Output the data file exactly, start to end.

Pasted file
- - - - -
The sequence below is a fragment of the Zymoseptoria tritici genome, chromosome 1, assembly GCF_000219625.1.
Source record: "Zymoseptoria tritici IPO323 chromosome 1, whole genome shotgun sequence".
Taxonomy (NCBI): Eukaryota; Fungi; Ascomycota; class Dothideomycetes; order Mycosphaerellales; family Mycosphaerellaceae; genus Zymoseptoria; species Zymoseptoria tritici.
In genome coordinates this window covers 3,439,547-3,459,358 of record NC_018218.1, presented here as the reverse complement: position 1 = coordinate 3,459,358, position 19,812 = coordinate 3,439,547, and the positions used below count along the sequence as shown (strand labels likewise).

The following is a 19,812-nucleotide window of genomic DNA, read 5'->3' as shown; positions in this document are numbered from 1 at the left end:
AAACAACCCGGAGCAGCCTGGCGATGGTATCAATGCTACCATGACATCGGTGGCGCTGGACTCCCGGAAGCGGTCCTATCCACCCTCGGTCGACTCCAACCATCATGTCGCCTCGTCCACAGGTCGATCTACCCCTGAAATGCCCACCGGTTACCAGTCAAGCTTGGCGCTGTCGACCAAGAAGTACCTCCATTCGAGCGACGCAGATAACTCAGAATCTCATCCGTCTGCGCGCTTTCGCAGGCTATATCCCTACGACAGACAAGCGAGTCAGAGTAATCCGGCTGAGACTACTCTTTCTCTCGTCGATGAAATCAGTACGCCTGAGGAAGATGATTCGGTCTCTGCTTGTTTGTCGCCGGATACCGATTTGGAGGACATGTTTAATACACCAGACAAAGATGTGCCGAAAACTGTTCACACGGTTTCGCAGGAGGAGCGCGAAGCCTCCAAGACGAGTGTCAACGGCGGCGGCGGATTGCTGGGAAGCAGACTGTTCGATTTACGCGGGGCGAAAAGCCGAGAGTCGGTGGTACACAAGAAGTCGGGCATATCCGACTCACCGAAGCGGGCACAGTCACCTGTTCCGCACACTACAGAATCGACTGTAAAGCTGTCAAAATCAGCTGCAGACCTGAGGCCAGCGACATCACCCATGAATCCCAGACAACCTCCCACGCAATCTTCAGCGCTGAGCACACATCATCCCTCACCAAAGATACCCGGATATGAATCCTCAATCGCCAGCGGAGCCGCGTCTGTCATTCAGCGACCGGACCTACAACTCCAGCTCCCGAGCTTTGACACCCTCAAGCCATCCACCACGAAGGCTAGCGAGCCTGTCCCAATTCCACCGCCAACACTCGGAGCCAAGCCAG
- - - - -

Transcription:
The sequence below is a fragment of the Zymoseptoria tritici genome, chromosome 1, assembly GCF_000219625.1.
Source record: "Zymoseptoria tritici IPO323 chromosome 1, whole genome shotgun sequence".
Taxonomy (NCBI): Eukaryota; Fungi; Ascomycota; class Dothideomycetes; order Mycosphaerellales; family Mycosphaerellaceae; genus Zymoseptoria; species Zymoseptoria tritici.
In genome coordinates this window covers 3,439,547-3,459,358 of record NC_018218.1, presented here as the reverse complement: position 1 = coordinate 3,459,358, position 19,812 = coordinate 3,439,547, and the positions used below count along the sequence as shown (strand labels likewise).

The following is a 19,812-nucleotide window of genomic DNA, read 5'->3' as shown; positions in this document are numbered from 1 at the left end:
AAACAACCCGGAGCAGCCTGGCGATGGTATCAATGCTACCATGACATCGGTGGCGCTGGACTCCCGGAAGCGGTCCTATCCACCCTCGGTCGACTCCAACCATCATGTCGCCTCGTCCACAGGTCGATCTACCCCTGAAATGCCCACCGGTTACCAGTCAAGCTTGGCGCTGTCGACCAAGAAGTACCTCCATTCGAGCGACGCAGATAACTCAGAATCTCATCCGTCTGCGCGCTTTCGCAGGCTATATCCCTACGACAGACAAGCGAGTCAGAGTAATCCGGCTGAGACTACTCTTTCTCTCGTCGATGAAATCAGTACGCCTGAGGAAGATGATTCGGTCTCTGCTTGTTTGTCGCCGGATACCGATTTGGAGGACATGTTTAATACACCAGACAAAGATGTGCCGAAAACTGTTCACACGGTTTCGCAGGAGGAGCGCGAAGCCTCCAAGACGAGTGTCAACGGCGGCGGCGGATTGCTGGGAAGCAGACTGTTCGATTTACGCGGGGCGAAAAGCCGAGAGTCGGTGGTACACAAGAAGTCGGGCATATCCGACTCACCGAAGCGGGCACAGTCACCTGTTCCGCACACTACAGAATCGACTGTAAAGCTGTCAAAATCAGCTGCAGACCTGAGGCCAGCGACATCACCCATGAATCCCAGACAACCTCCCACGCAATCTTCAGCGCTGAGCACACATCATCCCTCACCAAAGATACCCGGATATGAATCCTCAATCGCCAGCGGAGCCGCGTCTGTCATTCAGCGACCGGACCTACAACTCCAGCTCCCGAGCTTTGACACCCTCAAGCCATCCACCACGAAGGCTAGCGAGCCTGTCCCAATTCCACCGCCAACACTCGGAGCCAAGCCAG